Experts maintaining the Metasploit open-source framework have added an exploit for the much-discussed BlueKeep vulnerability (CVE-2019-0708), a critical weakness that affects Windows Remote Desktop Protocol (RDP) in older versions of Microsoft Windows. Microsoft has emphasized the dangerous “wormability” of BlueKeep, comparing it to the EternalBlue vulnerability responsible for the WannaCry outbreak of 2017. BlueKeep also allows remote code execution, meaning an attacker could run code arbitrarily on an unpatched system and even gain full control.
There have already been other successful proof-of-concept exploits of BlueKeep, usually defanged or private versions. Metasploit is a project owned by Rapid7, which shares information about exploits and aids in penetration testing, and has published their own exploit module for the vulnerability. The module is publicly available and can allow remote code execution, but it is also somewhat limited. It is designed to only target 64-bit versions of Windows 7 and Windows 2008 R2; also it does not support automatic targeting.
A user of Metasploit’s exploit module needs to manually feed it specifications about the system it wants to target. If the target is incorrect, it will result in a blue screen crash. This checks the “wormability” of the exploit, seeing as it can’t be automated as a self-spreading worm; however, it can be used for targeted attacks. Malicious actors could use the information provided by Metasploit to improve their own tools that leverage BlueKeep.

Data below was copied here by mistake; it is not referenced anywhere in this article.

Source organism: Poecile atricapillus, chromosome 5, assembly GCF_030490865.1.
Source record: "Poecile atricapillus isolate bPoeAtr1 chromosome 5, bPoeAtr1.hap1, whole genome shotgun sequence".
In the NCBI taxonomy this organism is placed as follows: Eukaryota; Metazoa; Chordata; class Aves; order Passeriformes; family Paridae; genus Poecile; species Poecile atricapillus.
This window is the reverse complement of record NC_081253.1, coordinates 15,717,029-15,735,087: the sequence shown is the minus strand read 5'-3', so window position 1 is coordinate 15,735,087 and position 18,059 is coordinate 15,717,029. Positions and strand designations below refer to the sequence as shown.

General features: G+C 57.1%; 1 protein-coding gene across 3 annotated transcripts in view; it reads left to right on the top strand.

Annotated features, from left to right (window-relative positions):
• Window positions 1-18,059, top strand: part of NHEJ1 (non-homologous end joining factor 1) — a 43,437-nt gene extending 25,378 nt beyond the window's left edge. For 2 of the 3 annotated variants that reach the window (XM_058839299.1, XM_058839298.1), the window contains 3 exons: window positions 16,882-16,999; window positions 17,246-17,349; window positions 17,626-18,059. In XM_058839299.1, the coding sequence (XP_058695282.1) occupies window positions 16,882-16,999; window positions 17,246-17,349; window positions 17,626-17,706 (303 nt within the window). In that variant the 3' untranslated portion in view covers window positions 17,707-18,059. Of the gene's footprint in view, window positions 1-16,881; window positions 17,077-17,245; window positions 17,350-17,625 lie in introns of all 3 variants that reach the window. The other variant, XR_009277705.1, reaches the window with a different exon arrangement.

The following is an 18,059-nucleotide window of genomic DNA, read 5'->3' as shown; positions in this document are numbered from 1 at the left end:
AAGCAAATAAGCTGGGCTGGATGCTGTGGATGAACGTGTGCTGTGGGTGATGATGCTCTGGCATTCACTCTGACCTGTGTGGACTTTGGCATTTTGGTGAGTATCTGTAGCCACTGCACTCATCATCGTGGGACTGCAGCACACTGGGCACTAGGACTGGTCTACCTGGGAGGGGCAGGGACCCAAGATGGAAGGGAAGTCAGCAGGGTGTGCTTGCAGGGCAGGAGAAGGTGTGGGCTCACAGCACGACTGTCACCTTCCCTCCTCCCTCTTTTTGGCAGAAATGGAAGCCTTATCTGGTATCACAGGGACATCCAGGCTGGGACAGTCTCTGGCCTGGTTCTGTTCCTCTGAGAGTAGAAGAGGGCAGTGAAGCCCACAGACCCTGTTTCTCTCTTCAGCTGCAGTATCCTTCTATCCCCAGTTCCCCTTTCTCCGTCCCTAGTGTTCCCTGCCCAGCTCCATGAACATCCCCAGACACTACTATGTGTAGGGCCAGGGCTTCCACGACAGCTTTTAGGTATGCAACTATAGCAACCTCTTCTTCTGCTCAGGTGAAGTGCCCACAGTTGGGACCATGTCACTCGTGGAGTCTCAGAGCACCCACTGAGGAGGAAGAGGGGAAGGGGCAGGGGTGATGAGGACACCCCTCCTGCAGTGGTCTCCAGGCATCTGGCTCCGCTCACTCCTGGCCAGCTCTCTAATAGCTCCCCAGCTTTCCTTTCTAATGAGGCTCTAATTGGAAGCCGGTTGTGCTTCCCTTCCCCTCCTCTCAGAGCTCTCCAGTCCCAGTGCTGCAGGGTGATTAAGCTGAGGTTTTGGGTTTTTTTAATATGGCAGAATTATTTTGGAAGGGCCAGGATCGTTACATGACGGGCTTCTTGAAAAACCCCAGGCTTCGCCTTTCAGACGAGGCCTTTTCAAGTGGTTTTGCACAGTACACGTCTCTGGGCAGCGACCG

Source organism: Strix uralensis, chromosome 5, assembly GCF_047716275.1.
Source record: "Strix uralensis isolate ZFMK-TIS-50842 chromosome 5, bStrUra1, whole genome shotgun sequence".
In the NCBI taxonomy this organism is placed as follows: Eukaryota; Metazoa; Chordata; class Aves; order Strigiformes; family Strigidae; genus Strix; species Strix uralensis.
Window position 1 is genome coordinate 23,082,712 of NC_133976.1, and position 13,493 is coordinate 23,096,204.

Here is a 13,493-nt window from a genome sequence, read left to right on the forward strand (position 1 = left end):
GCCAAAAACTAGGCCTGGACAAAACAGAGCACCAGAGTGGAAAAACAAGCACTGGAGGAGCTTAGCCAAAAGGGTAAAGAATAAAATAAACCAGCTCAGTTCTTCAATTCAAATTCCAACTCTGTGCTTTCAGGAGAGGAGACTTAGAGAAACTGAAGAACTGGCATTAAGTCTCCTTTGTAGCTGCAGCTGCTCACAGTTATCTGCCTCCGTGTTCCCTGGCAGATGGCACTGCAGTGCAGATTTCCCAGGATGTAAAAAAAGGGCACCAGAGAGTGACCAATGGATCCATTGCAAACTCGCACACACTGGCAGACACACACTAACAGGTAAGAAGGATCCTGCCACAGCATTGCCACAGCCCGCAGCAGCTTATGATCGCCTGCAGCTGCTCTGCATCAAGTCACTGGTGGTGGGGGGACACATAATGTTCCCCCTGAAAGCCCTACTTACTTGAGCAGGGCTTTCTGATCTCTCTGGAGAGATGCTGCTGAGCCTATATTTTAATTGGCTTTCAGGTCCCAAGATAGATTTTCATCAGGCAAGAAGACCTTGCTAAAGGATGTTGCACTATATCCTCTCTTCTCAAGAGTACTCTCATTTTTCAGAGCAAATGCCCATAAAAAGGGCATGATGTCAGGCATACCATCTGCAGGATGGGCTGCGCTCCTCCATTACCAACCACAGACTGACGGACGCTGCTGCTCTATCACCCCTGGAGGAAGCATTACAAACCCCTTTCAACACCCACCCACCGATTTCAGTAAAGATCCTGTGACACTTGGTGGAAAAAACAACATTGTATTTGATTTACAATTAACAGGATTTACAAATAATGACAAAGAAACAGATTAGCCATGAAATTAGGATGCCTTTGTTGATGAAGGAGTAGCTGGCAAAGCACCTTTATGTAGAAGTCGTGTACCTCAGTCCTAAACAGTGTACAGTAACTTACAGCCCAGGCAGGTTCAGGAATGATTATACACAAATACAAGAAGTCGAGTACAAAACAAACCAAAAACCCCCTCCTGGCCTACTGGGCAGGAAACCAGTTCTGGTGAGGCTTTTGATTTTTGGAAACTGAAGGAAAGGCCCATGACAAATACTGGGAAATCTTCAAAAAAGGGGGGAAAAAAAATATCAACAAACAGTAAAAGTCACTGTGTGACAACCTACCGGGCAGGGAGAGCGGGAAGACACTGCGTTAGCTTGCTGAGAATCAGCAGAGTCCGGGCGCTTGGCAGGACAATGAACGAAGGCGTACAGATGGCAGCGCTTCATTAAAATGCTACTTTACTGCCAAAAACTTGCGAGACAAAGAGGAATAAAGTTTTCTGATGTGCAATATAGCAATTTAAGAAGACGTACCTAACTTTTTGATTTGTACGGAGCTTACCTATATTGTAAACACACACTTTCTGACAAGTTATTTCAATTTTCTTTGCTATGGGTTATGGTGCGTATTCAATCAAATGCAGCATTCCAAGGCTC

In a statement to Bleeping Computer, Metasploit senior engineering manager Brent Cook responded to queries on whether threat actors could use the information that Rapid7 revealed, “Metasploit is an open-source exploitation toolkit that can be used by anyone. The information in the exploit module provides further understanding of attack techniques and how to mitigate them. This holds true for every module and technique added to Metasploit Framework. This module particularly benefits defenders who rely on open-source tooling for testing and prioritizing security risks.”
The importance of patching
Microsoft released a patch for BlueKeep in May, but there are still a number of vulnerable Windows users. Government cybersecurity organizations across the world — including the U.S. National Security Agency (NSA), Germany's Federal Office for Information Security (BSI) cyber-security agency, and the National Cyber Security Centre in the U.K. — have emphasized the importance of patching BlueKeep, possibly fearing another WannaCry-level outbreak. Leaving systems vulnerable can be costly and dangerous for enterprises.
[READ: Cybercrime and Exploits: Attacks on Unpatched Systems]
Cybercriminals are known to target even patched vulnerabilities, banking on the fact that many enterprises and users don't patch immediately. A report from Rapid7 on the BlueKeep exploit even notes that there was an uptick in remote desktop protocol (RDP) activity after the publication and reporting of BlueKeep.
Here are some best practices that can help enterprises and users reduce their exposure to BlueKeep and other similar threats:
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